By Kelly M. Pyrek
Although it has always recommended institution laundering of surgical attire, the Association of periOperative Registered Nurses (AORN) is unequivocal on this position in its newly revised Recommended Practices for Surgical Attire, due for release this month. In this recommended practice (RP), AORN is underscoring the science-based rationale for quality assurance monitoring of laundering practices, as well as taking a stand on other attire-related issues that compromise patient safety.
AORN recommends that surgical attire should be laundered in a healthcare-accredited laundry facility, according to Recommendation V within the RP, and all recommendations for home laundering of surgical attire have been removed. This is the most significant change since 2005, when the Recommended Practices for Surgical Attire was first released. Like other recommendations in this updated RP, Recommendation V includes an expanded rationale section that cites literature and guidelines published since the previous version.
For more than a year, members of AORN's Recommended Practices Committee have reviewed existing evidence in the literature, and in the spring, opened the proposed RP for input from the perioperative and infection prevention communities. Ramona Conner, RN, MSN, CNOR, manager of standards and recommended practices for AORN, reports that several hundred comments were received. "This recommended practice incites a great deal of interest," Conner says. "For some people it's an emotional issue. We began working on the review of this RP in January 2009, so this has been a long process and one with which we have taken extraordinary care and invested much thought and discussion in order to reach what we feel are good, achievable recommendations, based on the best evidence we have, with as much consensus from the community as we could achieve."
Conner points to a mounting body of evidence implicating healthcare textiles in outbreaks. "The literature has demonstrated reports of outbreaks directly related to healthcare laundry, and the evidence has really been emerging in the last three or four years," Conner explains. "AORN has always recommended that surgical attire be laundered by a facility or industrial laundry. In our previous edition we had to acknowledge that the evidence was not there and not published; we felt compelled to recommend that people not home launder but our previous edition essentially said that if you are working for an employer that requires you to home launder, we will provide guidance on how to do that safely. As we conducted our literature review for this latest edition we found there is no practical way for people in their homes to be able to meet the same criteria for safe laundering as healthcare-accredited facilities do. Because the evidence has become so much stronger in the last few years we felt compelled to say that surgical attire should be laundered by an accredited laundry facility. I suspect that over the next few years we are going to see even more evidence. Much of the research we have on survival of these pathogens on fabrics comes from laboratory studies, and although we are beginning to see in vivo studies, we still need more information."
At the Fifth Decennial International Conference on Healthcare-Associated Infections held in March, an investigator from the Centers for Disease Control and Prevention (CDC) presented a paper on an outbreak of Zygomycosis, a fungal-based infection, linked to healthcare textiles. Nine cases of the infection had occurred at the hospital since 1993, but six cases occurred between August 2008 and July 2009, with five resulting in serious skin infections in patients ranging in age from newborn to 13 years. Hospital textiles were identified as the only common element among all the cases. Environmental sampling performed at the hospital on the textiles and areas in contact with textiles revealed a 40 percent presence of the pathogen, and only a 4 percent presence in items and areas not in contact with textiles. The hospital changed its laundry provider, replaced all of its linen, and disinfected its linen storage areas. Cultures taken at the hospital three weeks later were all negative. The CDC concluded that the textiles likely acted as the vector for bringing susceptible patients into contact with the pathogen, and that "hospital linens should be laundered, shipped and stored in a manner that minimizes exposure to environmental contaminants."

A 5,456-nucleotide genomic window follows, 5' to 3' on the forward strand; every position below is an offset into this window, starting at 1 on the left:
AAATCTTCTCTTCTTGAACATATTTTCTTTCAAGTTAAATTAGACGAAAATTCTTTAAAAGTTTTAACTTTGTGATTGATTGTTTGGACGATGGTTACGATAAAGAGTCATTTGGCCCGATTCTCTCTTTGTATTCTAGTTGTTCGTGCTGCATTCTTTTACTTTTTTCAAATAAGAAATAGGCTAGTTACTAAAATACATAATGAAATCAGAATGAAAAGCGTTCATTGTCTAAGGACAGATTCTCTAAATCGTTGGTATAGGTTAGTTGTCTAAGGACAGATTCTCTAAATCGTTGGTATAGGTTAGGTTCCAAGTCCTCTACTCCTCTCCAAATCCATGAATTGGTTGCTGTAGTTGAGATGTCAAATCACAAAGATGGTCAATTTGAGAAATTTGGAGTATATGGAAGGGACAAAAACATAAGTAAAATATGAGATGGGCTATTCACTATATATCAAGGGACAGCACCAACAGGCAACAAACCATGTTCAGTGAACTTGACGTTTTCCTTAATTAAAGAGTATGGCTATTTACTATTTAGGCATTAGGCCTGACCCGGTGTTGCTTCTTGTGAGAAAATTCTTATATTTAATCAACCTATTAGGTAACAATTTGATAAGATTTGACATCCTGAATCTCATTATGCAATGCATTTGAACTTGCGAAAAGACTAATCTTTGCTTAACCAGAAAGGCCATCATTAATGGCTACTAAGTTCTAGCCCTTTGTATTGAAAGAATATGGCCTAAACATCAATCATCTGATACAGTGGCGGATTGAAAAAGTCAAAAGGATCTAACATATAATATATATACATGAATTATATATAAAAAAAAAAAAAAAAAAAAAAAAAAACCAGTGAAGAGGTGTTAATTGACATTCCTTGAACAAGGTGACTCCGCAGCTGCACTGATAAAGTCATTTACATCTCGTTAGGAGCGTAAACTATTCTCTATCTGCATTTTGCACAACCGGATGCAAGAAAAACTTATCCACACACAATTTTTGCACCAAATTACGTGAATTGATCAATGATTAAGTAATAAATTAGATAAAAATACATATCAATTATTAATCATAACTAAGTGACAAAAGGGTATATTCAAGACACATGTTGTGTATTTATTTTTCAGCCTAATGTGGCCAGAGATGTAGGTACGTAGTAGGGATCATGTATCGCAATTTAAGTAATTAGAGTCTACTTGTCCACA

Accredited healthcare laundry facilities provide a monitored laundering process and must adhere to established standards established by the Healthcare Laundry Accreditation Council (HLAC), an independent accreditation organization. HLAC certifies laundry facilities based on standards such as he ANSI/AAMI ST65:2000 guidance for Processing of Reusable Surgical Textiles for Use in Health Care Facilities and regulations established by the Occupational Safety and Health Administration (OSHA). These standards mandate that healthcare institutions demonstrate regulated practices for the entire spectrum of the laundering process.
"I think laundering surgical attire is a process similar to achieving sterilization," Conner says. "It is a chain of events that must occur in order to do it properly, and if you have a break in the chain anywhere along the line of that process, you could have a failure. That is as true with laundering as it is with sterilization. For example, when the contaminated linen is handled, if the worker isn't well protected and wearing personal protective equipment (PPE), the healthcare worker can be exposed to these contaminants. Once the laundry is sorted and placed into the washers, the temperature, the dilution, the detergent, the pH level, all of those parameters need to be monitored to make certain they are all in correct proportion. Then the wet linen, although decontaminated, needs to be dried and so the temperature of the dryers and the length of the drying cycle must be monitored. The way the washers and dryers are loaded is a critical step; if they are not loaded right, are too heavy or too light, it affects the other parameters such as exposure of all surfaces to the detergent. Once the linens are dried properly, it must be protected from contaminants in the environment then transported to the point of use. Anywhere along that chain, any number of things can go wrong. What's important and why we are focused on recommending accredited laundries is that these laundries conduct stringent quality monitoring and you just can't do that home."